– Wear personal protective equipment or clothing and shoes that you only use when caring for your poultry. This includes boot covers or boots that can be disinfected. Change into fresh protective gear between poultry houses or coops.
– Enclosures must be empty for a thorough cleaning. If you have a poultry house, wait until the house is empty to start the cleaning process. If you have a coop or other type of enclosure, move the birds to a separate area before cleaning.
– Only purchase or source poultry from NPIP-certified breeders, hatcheries, and dealers. When sourcing replacement poultry, you can request a copy of the hatchery or source farm’s biosecurity protocols.
– When purchasing poultry in person, check for signs of good health and approximate age. Do not purchase birds that appear old or unhealthy.
– Always transport replacement or new poultry in equipment and vehicles that are regularly cleaned, disinfected, and inspected. For commercial operations, the tractor/trailer carrying the birds should follow premises entry biosecurity protocols when entering the farm.
– Be sure to clean and disinfect tools, cages, and any other equipment used for transport. Return empty cages to the trailer and then clean and decontaminate the cages before taking them to another site.
– Wear site-specific clothing, including footwear, when loading or delivering poultry. For commercial operations, personnel loading poultry cages into the trailer should wear site-specific clothing or not enter the Line of Separation.
– Once home, quarantine the new additions for 30 days. Check for sneezing, coughing, nasal drainage, swollen eyes, mites, lice, and other health issues daily.
– Understand what poses a disease risk: it’s not just the wild birds and pests themselves. Feathers, nests, feces, and other organic materials can also carry disease. These items can come in contact with your flock through poultry enclosures, feed and water supplies, and even vehicles at your property.
– Check coops, pens, and poultry houses regularly for areas that allow birds to perch, nest, or enter. These include extended roof eaves, rooftop ventilation, overhead wires, torn screens, holes, and broken door openings. Concrete aprons around building walls deter burrowing animals.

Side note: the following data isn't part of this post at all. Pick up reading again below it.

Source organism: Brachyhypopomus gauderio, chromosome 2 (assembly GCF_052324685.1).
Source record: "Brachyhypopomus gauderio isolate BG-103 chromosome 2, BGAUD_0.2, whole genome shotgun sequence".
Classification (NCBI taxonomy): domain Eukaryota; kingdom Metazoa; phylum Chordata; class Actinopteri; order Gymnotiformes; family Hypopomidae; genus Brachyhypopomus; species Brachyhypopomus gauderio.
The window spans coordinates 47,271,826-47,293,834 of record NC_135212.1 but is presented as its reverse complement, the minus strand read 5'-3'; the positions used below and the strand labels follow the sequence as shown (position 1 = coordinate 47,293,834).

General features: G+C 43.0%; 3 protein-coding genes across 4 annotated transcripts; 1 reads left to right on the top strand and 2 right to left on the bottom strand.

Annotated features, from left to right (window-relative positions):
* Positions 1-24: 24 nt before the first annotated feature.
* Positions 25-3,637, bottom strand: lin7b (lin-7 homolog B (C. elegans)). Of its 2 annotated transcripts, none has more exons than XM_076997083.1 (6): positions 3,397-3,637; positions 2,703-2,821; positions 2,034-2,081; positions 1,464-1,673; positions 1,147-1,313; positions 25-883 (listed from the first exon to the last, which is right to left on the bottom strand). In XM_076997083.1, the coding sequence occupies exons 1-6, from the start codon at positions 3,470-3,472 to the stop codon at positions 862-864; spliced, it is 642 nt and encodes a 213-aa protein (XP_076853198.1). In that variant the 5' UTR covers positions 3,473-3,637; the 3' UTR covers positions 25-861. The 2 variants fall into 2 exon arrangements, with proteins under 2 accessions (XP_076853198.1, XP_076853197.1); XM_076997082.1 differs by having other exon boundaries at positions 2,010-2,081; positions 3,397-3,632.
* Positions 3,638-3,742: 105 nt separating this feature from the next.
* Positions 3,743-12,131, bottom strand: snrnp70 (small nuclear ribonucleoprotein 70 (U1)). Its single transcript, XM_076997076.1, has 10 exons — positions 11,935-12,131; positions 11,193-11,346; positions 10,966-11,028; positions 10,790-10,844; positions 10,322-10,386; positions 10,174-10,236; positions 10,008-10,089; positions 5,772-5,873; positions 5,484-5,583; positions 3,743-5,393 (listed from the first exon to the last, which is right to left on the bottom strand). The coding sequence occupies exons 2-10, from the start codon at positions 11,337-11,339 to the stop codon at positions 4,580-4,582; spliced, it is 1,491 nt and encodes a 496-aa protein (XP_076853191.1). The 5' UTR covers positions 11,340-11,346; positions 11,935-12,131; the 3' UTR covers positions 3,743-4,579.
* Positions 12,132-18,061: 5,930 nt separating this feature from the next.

– Sweep away old nests before nesting season—birds will return to the same nests year after year.
– Clean and disinfect poultry enclosures. This includes removing soiled litter and throwing it away. Sick birds can easily contaminate straw and other bedding.
– Don’t give wild birds, rodents, and insects a free lunch! Remove spilled or uneaten feed right away, and make sure feed storage units are secure and free of holes.
– Protect your flock’s water supply. Make sure wild birds, rodents, and other pests can’t access it. And if you can, use a municipal water supply or treated well water so you know it’s clean.
– Don’t walk through or drive trucks, tractors, or equipment in areas where waterfowl or other wildlife feces may be. If you can’t avoid this, clean your shoes, vehicle, and/or equipment thoroughly to prevent bringing disease agents back to your flock.
– Know the warning signs of poultry disease, like changes in how much your birds eat or drink, increased deaths in your flock, or general malaise.
There are many other tips to help maintain safe biosecurity measures on your commercial or backyard operation listed in the Defend Your Flock guidelines and checklists.